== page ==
WASHINGTON — Hawaii may not be known for its Republicans, but the first fundraising figures out of former Hawaii Gov. Linda Lingle‘s campaign for U.S. Senate shows that Republicans are committed to changing the balance of power in the aloha state.
Lingle raked in nearly $1.8 million in her first three months of fundraising, according to her campaign. The majority of her donations came from out of state, with 44 percent of donations coming from Hawaii residents.
The former governor was able to pull in nearly three times as much as the Democratic frontrunner in the race, Rep. Mazie Hirono.
Hirono raised $624,363 last quarter, which was a record-breaking fundraising showing for the congresswoman in this campaign. According to her campaign, 49 percent of Hirono’s donations came from Hawaii residents. She has more than $1 million in cash on-hand.
Hirono’s Democratic challenger, Ed Case, has not yet released his fundraising figures for the quarter that ended on Dec. 31. Case has struggled to keep up with Hirono in fundraising. He netted $134,417 in the three-month period that ended in Sept. 30.
To put Lingle’s numbers in perspective: She raised more in three months than Hirono has raised in three quarters. Here’s a look at what Hawaii’s three best-known candidates in the U.S. Senate race have raised over the course of the past six months (the dates in the table refer to the amount raised in the quarter that ended that date):
Lingle’s powerful fundraising start is not surprising. Not only is the former governor known for her ability to raise money, she’s a high-profile candidate in a race that’s already in the national spotlight.
With Lingle on the Republican ticket, Hawaii is seen as one of the states that could help the GOP reclaim a U.S. Senate majority. Outgoing Sen. Daniel Akaka, a true-blue Democrat, announced last year that he would not seek re-election. Lingle will face attorney John Carroll in the GOP primary.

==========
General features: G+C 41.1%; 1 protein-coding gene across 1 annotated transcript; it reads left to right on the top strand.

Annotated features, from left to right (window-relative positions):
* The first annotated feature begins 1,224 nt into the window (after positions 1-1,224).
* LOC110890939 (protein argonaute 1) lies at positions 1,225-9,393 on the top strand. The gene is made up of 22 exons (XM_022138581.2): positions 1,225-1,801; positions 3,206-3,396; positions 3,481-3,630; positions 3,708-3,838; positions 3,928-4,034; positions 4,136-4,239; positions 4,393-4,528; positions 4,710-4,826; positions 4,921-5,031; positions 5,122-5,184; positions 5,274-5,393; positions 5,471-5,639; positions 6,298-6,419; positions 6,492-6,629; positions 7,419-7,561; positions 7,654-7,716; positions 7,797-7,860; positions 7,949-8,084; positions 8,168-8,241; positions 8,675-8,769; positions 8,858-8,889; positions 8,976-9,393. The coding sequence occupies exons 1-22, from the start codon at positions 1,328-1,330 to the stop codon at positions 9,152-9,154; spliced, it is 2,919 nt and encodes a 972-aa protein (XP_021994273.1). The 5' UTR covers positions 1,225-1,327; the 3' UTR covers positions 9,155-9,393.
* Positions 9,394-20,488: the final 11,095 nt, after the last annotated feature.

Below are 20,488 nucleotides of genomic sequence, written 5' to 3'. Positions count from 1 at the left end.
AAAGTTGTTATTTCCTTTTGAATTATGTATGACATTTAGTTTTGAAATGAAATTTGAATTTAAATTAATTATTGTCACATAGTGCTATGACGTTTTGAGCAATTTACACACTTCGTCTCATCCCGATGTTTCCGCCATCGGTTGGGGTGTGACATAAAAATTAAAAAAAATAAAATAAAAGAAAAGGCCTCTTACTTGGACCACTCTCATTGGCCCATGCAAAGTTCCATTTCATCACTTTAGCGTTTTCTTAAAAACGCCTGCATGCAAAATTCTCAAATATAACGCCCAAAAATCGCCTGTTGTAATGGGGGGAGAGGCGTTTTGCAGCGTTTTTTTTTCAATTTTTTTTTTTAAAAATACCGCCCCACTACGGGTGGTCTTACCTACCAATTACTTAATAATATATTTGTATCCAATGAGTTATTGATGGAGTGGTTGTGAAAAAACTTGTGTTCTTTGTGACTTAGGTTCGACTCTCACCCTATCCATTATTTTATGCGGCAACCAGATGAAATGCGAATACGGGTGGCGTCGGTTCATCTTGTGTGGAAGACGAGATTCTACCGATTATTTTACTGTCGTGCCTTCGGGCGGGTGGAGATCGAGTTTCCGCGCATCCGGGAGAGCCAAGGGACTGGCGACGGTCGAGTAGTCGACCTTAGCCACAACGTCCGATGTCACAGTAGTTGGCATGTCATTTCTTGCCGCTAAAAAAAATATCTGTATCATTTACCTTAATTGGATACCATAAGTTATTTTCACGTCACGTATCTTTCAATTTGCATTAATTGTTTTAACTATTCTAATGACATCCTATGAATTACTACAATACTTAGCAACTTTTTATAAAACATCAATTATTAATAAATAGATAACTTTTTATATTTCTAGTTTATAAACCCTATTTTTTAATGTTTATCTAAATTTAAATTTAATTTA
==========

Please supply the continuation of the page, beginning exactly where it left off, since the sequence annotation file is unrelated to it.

Republicans need to win three2 or four seats in order to take back the Senate. Lingle has said she believes she’ll need to raise as much as $10 million for her Senate campaign.
Lingle’s opponents will likely try to use the strong showing as a way to bolster support for their own campaigns. Hirono has showed fundraising momentum each quarter, and will have to convince supporters to continue that trend. The more moderate Case has argued that Hirono’s fundraising is a product of her incumbency, but that he has a better chance to defeat Lingle than Hirono does. The Hirono campaign rejects that claim, and has produced poll results that suggest otherwise.
The Hirono campaign Wednesday said was putting together a response Lingle campaign’s announcement. Complete campaign finance reports are not yet available. They’re due to the Federal Election Commission at the end of the month.
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